The Great Resignation
The Great Resignation is a term assigned to the very real pandemic phenomenon of employees leaving their jobs. Following the global trend, a massive one in four of Australians are looking for a new beginning according to a survey by Gartner in April. The pandemic changed employees’ lives, jobs and work environment in many ways. This caused workers to reassess their jobs in terms of compensation, flexibility and satisfaction. In the past, high numbers of people quitting their jobs signalled a strong economy. But there are other reasons in play this time, such as a reluctance to return to a potentially unsafe workplace or dissatisfaction with working in the under-compensated, under-staffed, COVID era service industry.
HR departments are at the front lines of resignations happening across the country. Companies have been forced to reimagine how they are structured, how they recruit and retain talent, and how they do business. HR is the driving force in helping companies do all this. For many HR professionals during the pandemic, the day to day flow of work became a roller coaster. Some companies grew exponentially, while others had to lay off then rehire the same workers in a matter of months.
“HR departments know for certain that even a ‘return to the office’ will never mean a ‘return to normal’ and that has put an unprecedented expectation on HR professionals,” says Michelle Alvis, Principal Owner of Alvis People Solutions, LLC.
Alvis herself chose to resign and launch her own consulting practice during the pandemic spurred by the changes in her in-house HR role. Some of the challenges she’s identified HR professionals face today are keeping up administratively with employees moving to other states and being caught in the crosshairs mediating between struggling employees and senior leaders’ philosophical differences on how best to handle a pandemic.
Org chart software can be a helpful tool to “steady the ship” as companies navigate the Great Resignation. Having an automated solution means that keeping up with administrative changes is easy because the data represented in the chart, such as location and employee status, is synched with the internal HRIS. The tool can also be used strategically to fill vacant positions and restructure with a rapidly changing workforce.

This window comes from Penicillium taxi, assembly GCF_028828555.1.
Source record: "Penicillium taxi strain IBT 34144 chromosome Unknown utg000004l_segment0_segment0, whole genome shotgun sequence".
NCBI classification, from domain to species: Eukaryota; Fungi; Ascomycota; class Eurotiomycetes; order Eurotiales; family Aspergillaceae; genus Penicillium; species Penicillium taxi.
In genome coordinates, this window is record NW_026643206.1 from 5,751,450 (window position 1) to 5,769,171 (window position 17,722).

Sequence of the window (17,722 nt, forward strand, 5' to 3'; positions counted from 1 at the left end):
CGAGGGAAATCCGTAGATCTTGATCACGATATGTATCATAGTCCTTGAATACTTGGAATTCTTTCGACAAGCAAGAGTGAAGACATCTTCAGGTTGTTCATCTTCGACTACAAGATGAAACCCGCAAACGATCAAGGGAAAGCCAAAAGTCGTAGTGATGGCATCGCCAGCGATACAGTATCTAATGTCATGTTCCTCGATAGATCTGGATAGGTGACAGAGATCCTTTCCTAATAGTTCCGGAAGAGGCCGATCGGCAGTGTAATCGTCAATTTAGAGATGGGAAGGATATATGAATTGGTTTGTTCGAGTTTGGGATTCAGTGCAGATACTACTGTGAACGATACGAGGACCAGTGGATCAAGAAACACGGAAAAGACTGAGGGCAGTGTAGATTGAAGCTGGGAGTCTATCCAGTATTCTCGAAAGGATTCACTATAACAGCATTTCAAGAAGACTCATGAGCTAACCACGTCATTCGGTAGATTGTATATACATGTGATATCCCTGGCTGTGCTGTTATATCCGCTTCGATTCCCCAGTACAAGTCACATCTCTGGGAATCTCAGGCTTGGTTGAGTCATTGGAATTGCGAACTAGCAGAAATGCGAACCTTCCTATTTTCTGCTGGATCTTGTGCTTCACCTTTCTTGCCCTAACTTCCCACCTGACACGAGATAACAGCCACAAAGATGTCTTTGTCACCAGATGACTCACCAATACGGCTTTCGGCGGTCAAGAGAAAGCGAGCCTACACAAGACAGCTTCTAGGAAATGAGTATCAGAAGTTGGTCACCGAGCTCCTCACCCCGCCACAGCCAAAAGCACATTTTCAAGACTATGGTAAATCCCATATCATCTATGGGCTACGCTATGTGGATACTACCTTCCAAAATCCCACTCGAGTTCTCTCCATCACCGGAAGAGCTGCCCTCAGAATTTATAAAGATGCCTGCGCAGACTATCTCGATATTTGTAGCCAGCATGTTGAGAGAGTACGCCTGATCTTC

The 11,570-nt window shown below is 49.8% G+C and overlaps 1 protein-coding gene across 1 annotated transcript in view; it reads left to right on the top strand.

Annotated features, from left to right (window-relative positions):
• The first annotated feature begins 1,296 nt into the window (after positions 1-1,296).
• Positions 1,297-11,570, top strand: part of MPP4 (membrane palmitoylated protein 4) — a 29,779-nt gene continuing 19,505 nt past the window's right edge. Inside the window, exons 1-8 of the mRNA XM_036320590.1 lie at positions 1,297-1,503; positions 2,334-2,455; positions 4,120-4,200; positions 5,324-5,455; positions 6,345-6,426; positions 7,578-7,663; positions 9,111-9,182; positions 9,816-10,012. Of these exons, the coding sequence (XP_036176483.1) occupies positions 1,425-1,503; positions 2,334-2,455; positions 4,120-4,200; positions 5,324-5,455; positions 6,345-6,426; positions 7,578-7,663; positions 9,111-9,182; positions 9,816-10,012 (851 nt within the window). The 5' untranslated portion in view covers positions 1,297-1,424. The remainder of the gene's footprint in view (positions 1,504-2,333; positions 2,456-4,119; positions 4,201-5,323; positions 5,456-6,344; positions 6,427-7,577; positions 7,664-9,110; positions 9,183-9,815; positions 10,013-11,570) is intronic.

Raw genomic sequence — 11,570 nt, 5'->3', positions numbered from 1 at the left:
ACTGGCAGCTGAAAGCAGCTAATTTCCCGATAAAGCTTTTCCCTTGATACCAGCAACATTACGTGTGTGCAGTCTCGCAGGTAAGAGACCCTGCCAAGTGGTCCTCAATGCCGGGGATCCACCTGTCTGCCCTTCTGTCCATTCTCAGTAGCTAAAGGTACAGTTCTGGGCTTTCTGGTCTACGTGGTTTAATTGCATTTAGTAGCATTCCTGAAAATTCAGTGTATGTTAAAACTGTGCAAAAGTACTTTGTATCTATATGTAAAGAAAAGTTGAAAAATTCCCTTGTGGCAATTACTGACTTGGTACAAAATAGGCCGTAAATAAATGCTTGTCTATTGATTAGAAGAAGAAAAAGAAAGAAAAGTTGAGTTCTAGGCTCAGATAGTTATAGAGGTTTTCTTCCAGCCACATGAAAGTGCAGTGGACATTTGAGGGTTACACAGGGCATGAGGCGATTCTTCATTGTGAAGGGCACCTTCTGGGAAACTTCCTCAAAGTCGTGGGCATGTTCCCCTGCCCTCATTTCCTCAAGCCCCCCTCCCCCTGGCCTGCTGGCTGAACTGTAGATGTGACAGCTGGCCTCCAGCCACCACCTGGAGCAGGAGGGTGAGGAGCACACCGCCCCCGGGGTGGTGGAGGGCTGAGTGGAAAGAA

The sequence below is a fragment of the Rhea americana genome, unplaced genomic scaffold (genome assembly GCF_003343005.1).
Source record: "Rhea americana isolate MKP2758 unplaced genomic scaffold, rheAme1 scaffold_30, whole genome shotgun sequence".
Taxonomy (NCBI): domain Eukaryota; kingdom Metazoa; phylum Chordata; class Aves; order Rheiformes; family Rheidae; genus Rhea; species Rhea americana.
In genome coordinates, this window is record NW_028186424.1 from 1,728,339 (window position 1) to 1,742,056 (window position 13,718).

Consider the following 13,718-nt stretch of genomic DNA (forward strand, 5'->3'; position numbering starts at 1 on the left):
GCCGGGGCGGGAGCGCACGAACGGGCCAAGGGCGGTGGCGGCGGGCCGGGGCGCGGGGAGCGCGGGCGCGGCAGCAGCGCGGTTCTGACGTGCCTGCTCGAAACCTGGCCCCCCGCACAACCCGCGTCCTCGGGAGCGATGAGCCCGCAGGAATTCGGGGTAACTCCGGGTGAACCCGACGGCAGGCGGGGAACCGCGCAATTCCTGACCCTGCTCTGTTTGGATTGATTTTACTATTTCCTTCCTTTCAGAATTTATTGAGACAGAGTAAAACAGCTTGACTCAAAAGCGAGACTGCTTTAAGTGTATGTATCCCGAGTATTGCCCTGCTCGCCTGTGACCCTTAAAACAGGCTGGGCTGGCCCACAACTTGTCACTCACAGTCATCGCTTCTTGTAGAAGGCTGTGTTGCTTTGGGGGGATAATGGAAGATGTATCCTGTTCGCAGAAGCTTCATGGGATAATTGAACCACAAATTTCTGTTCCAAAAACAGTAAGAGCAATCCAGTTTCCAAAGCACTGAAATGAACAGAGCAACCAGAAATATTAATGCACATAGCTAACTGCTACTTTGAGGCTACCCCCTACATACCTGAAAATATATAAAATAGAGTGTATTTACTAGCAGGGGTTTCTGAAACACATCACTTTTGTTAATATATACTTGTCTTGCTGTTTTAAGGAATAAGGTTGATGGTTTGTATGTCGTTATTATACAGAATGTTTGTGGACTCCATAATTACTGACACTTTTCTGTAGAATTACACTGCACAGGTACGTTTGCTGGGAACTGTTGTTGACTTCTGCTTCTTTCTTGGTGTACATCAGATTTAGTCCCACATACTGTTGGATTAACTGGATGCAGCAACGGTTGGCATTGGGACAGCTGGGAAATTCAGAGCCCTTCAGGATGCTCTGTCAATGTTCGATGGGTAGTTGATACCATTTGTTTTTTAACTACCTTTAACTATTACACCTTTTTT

Managing Open Positions
Identifying and filling open positions quickly and effectively is a priority when employees are leaving at an increased rate. Gaps in the organisation need to be identified in real-time and a strategy for filling them put in place immediately. OrgChart’s Open Positions functionality allows vacant positions in the organisation to be highlighted and visualised easily.
Using OrgChart software to manage open positions:
Switch the status of an employee by selecting from the pull down menu.
Adjust conditional formatting so open positions are instantly identified by color.
Toggle between statuses – Employee, Candidate, Decline, Vacant.
OrgChart Now Displaying Vacant Positions
Realigning Teams Following Resignations
Charts can also be used to view the effect of open positions on the budget and headcount for groups or departments. Display what metrics of potential candidates are important; employee rating, salary requirements, years of experience. Employees and potential candidates can then be transported to different groups within the organisation and into different positions in the reporting structure. Gaps in the organisation can be covered by both filling vacant positions and reassigning and promoting existing employees.
Budgeting Open Positions With OrgChart
Recognising, measuring and planning changes to the workplace is essential during the Great Resignation. Using OrgChart, HR managers can rise to the challenge of filling open positions brought on by the pandemic. For a free demo of our solution please contact our team of experts or download a trial.